Wonder Woman #600
Written by Gail Simone, Amanda Conner, Louise Simonson, Geoff Johns and J. Michael Straczynski
Art by George Perez, Scott Koblish, Hi-Fi, Amanda Conner, Paul Mounts, Eduardo Pansica, Bob Wiacek, Pete Pantazis, Scott Kolins, Michael Atiyeh, Don Kramer, Michael Babinski and Alex Sinclair, Plus a Host of pin-ups
Lettering by Travis Lanham, John J. Hill and Nick J. Napolitano
Published by DC Comics
Review by David Pepose
It's been a long, long road with Wonder Woman -- and while the story of Diana Prince is ready to take a huge turn, it's nice to see that this anniversary issue takes the time to appreciate the Amazing Amazon and all she does. Like the Superman anniversary issue before it, I wouldn't say that this issue -- aside from the preview of J. Michael Straczynski's reboot -- is earth-shattering, Wonder Woman #600 is a fun tribute to Earth's Mightiest Heroine.
What I will say about this issue is that the love of the character is definitely apparent, and perhaps because of this the overall quality of the stories feels a lot higher and more even than Superman #700. Outgoing writer Gail Simone has a nice old-school piece with legendary Wonder Woman artist George Perez, that shows that she's the top tier heroine not just of the DC Universe, but really of any universe -- and that while she can fight robot sirens attacking the president with the best of them, she can actually have a real life as well. While I sometimes find Perez's work a little too small, a little too cramped for my tastes, I recognize that's a personal style thing more than anything else -- and I'll be the first to admit that Perez's opening splash of the women of the DC Universe is going to be selling huge on the collector's circuit someday.
Amanda Conner, meanwhile, takes the writer/artist route in a story that's doubly poignant because of not only Diana's impending status quo change, but the fact that Conner recently left the fun-overload that was Power Girl. While Conner's Wonder Woman seems a little too similar in body type to Power Girl (and Cassandra's cameo isn't really necessary at all), the characterization ramps up not with the fighting, but with the aftermath. In a lot of ways, despite not being known for her writing as much as her art, Conner gets to the heart of what makes Diana Prince work: Man or beast, friend or foe, she understands you.
Reading Louise Simonson, her story feels the most like a traditional superhero story than the rest -- but that said, she really gives Wonder Woman some great moments to shine. Do I feel that the story structure could have been improved without a guest star character? Probably. But her pacing and scripting are really well-done, whether its Wonder Woman bouncing lightning off her bracelets or giving a bad guy the K.O. Where I think the story doesn't quite hold up, however, is with artist Eduardo Pansica -- it's not that he does a bad job, but he doesn't seem to have a distinct voice with his style. Imagine if you had an artist like a Shane Davis or a Steve McNiven (or the perpetually busy Jim Lee) on that story! It would have blown people out of the water.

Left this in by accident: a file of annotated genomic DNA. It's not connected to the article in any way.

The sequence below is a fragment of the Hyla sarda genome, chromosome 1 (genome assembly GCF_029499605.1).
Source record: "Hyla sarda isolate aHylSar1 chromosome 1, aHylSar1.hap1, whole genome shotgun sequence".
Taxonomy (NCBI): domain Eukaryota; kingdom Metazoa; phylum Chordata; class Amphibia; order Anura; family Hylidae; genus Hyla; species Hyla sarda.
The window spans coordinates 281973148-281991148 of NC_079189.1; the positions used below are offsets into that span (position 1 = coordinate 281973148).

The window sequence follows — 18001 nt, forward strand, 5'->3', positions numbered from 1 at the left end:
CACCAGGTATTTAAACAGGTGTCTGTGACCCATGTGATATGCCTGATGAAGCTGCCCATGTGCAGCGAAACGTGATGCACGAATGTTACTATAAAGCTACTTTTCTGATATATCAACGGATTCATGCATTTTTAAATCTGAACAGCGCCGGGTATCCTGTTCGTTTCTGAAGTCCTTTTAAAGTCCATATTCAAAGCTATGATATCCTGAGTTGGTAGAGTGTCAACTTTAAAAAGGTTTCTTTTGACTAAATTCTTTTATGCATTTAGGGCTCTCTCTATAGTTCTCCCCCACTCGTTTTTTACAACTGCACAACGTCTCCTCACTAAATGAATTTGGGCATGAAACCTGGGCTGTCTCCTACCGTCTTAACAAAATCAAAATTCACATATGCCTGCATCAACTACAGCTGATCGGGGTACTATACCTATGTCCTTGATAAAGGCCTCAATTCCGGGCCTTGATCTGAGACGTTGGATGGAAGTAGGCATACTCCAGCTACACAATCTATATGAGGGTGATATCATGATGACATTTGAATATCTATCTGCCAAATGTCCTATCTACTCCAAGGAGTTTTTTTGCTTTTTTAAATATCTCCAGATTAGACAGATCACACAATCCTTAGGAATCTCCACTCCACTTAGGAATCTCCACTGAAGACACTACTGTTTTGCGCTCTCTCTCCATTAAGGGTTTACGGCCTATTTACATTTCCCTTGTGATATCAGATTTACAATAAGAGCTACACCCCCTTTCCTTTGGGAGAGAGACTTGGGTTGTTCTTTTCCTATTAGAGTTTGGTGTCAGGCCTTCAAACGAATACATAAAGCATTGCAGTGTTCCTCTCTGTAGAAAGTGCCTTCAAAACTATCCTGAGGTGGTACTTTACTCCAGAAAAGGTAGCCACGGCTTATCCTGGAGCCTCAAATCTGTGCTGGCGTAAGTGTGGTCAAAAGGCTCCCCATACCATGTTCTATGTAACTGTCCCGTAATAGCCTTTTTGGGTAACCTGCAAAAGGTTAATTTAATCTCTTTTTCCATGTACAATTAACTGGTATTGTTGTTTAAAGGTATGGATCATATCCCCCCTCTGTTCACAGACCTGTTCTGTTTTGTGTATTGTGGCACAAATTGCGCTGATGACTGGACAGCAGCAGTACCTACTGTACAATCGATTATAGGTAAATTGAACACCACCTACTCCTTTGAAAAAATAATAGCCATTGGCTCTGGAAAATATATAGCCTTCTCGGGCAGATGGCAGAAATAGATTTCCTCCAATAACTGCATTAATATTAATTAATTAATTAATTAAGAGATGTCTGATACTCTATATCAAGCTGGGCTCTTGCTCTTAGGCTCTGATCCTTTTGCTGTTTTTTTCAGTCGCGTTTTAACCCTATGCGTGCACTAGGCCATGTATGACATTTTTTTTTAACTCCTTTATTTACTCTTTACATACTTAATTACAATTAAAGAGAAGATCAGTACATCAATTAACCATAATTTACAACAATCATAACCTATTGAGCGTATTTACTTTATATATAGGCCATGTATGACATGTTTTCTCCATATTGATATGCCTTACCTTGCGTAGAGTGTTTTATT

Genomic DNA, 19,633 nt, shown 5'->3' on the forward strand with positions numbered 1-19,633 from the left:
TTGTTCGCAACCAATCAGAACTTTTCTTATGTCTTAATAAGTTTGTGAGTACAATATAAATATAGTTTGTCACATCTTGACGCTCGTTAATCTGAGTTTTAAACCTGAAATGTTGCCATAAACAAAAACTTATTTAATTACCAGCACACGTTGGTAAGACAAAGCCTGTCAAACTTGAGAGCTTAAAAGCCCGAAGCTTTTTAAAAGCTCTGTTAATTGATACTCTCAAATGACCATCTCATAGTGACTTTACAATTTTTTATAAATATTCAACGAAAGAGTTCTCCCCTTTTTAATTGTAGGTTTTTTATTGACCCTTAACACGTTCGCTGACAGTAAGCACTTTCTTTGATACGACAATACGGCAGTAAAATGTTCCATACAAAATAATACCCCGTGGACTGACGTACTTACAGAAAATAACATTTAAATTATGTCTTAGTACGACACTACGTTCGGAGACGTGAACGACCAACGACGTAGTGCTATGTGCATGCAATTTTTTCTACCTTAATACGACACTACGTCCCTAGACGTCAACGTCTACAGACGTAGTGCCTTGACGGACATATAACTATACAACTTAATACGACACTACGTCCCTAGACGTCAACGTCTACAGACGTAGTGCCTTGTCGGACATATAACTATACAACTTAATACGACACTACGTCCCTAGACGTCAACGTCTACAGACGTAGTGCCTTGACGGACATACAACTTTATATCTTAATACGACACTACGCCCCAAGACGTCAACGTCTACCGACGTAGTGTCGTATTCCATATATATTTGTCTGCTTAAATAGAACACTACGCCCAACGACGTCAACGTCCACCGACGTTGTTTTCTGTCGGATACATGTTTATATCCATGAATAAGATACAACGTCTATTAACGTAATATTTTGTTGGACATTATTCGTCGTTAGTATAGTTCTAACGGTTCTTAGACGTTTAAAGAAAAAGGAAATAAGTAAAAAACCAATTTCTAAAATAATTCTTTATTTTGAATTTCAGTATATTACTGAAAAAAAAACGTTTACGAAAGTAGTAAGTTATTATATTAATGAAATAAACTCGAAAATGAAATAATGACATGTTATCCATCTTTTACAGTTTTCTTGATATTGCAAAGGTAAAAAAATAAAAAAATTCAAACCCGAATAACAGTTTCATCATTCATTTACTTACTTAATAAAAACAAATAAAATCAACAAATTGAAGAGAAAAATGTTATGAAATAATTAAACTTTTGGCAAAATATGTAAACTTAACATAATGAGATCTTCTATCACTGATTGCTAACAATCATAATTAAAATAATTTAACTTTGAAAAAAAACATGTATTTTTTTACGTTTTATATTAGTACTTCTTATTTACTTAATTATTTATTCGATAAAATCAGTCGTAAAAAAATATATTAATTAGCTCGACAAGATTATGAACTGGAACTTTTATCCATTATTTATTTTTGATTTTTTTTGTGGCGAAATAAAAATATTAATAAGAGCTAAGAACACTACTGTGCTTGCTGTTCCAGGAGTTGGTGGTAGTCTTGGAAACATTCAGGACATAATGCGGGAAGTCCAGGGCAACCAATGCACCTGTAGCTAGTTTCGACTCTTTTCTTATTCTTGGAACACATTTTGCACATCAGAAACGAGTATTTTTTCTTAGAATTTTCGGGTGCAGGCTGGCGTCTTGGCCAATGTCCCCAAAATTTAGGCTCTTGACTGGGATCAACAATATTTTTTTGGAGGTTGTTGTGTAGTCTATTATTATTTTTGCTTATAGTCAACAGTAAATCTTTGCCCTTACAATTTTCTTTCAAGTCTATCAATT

What was perhaps most surprising in this book, of course, is the contributions by the two male writers of the book, Geoff Johns and J. Michael Straczynski. In a lot of ways, you couldn't have two more opposite takes on the character. Johns takes the route of lionizing Diana, and distilling her to her core -- Wonder Woman is a symbol of hope, a beacon for the world to learn from and draw its strength. The art by Scott Kolins -- a new, more painterly style than his typically scratchy lines -- is really something to look at. His composition, more than anything else, is what draws the eye -- although the color work from Michael Atiyeh uses hot and cold colors so well that it really seals the deal.
But what about J. Michael Straczynski? It's a question that a lot of people are asking. Is this revision of Diana's history just what the character needs, or is this the first step towards defacing an international icon? Considering this is basically a 10-page preview, I wouldn't be able to say for sure -- but strangely enough, this introduction reminds me much of the first issue of Teenage Mutant Ninja Turtles, down from a fight in an alleyway to the compulsion to vanish without a trace. The one thing I'm not sold on yet is Diana's voice -- she sounds a bit more petulant, less self-assured than before, and while I understand that this is a brand-new origin, Diana's internal balance has been one of the key components to her character. While the jury's still out on the writing, I will say this -- I am extremely excited to see more of Don Kramer's work. The costume is, surprisingly, not as jarring as one would think, and his world-building... man, is that some gorgeous stuff. It's like Nicola Scott with a hint of Dale Eaglesham, and definitely worth another look.
All in all, is this the home run that I think many people thought Wonder Woman deserved? I don't know -- and the $4.99 price tag may ward off many prospective fans rather than just the Wonder Woman die-hards. But is this a muscular ode to comic books' most enduring superheroine? Absolutely. What could have made this book even better, however, is an overarching theme, a reason why we should love Wonder Woman, the secret to the icon. Is looks like, even years later, people are still asking the question: Who is Wonder Woman? Here's hoping that J. Michael Straczynski and Don Kramer can find out.
Have you read Wonder Woman #600? What did you think?